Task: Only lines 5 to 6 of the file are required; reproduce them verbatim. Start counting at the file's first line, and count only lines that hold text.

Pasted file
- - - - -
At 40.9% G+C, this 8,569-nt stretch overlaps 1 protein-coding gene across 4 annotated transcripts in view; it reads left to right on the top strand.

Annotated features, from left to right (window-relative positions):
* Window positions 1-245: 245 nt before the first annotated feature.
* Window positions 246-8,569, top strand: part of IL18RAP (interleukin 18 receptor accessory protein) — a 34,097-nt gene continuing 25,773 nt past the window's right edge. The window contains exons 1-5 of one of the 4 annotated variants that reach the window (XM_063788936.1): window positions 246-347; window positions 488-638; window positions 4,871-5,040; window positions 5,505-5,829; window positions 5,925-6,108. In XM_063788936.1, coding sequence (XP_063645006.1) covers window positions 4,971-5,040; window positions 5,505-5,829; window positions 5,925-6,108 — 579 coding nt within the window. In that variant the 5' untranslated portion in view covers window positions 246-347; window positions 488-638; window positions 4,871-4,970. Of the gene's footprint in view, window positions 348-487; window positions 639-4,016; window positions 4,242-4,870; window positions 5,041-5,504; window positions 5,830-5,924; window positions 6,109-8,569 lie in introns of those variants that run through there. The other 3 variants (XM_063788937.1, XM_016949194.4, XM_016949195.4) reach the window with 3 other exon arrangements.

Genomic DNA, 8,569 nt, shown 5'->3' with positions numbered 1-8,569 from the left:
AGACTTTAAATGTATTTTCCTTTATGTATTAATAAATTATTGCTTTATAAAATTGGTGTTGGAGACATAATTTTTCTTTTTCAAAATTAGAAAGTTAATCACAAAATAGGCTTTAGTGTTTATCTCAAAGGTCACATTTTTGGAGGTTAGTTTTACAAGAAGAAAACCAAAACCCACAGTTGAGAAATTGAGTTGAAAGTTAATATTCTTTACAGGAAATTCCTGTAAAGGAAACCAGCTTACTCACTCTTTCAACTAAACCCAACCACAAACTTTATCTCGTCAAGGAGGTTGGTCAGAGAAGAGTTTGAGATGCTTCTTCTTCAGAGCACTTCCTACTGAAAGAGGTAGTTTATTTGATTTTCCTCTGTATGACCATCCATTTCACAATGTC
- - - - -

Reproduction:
Genomic DNA, 8,569 nt, shown 5'->3' with positions numbered 1-8,569 from the left:
AGACTTTAAATGTATTTTCCTTTATGTATTAATAAATTATTGCTTTATAAAATTGGTGTTGGAGACATAATTTTTCTTTTTCAAAATTAGAAAGTTAATCACAAAATAGGCTTTAGTGTTTATCTCAAAGGTCACATTTTTGGAGGTTAGTTTTACAAGAAGAAAACCAAAACCCACAGTTGAGAAATTGAGTTGAAAGTTAATATTCTTTACAGGAAATTCCTGTAAAGGAAACCAGCTTACTCACTCTTTCAACTAAACCCAACCACAAACTTTATCTCGTCAAGGAGGTTGGTCAGAGAAGAGTTTGAGATGCTTCTTCTTCAGAGCACTTCCTACTGAAAGAGGTAGTTTATTTGATTTTCCTCTGTATGACCATCCATTTCACAATGTC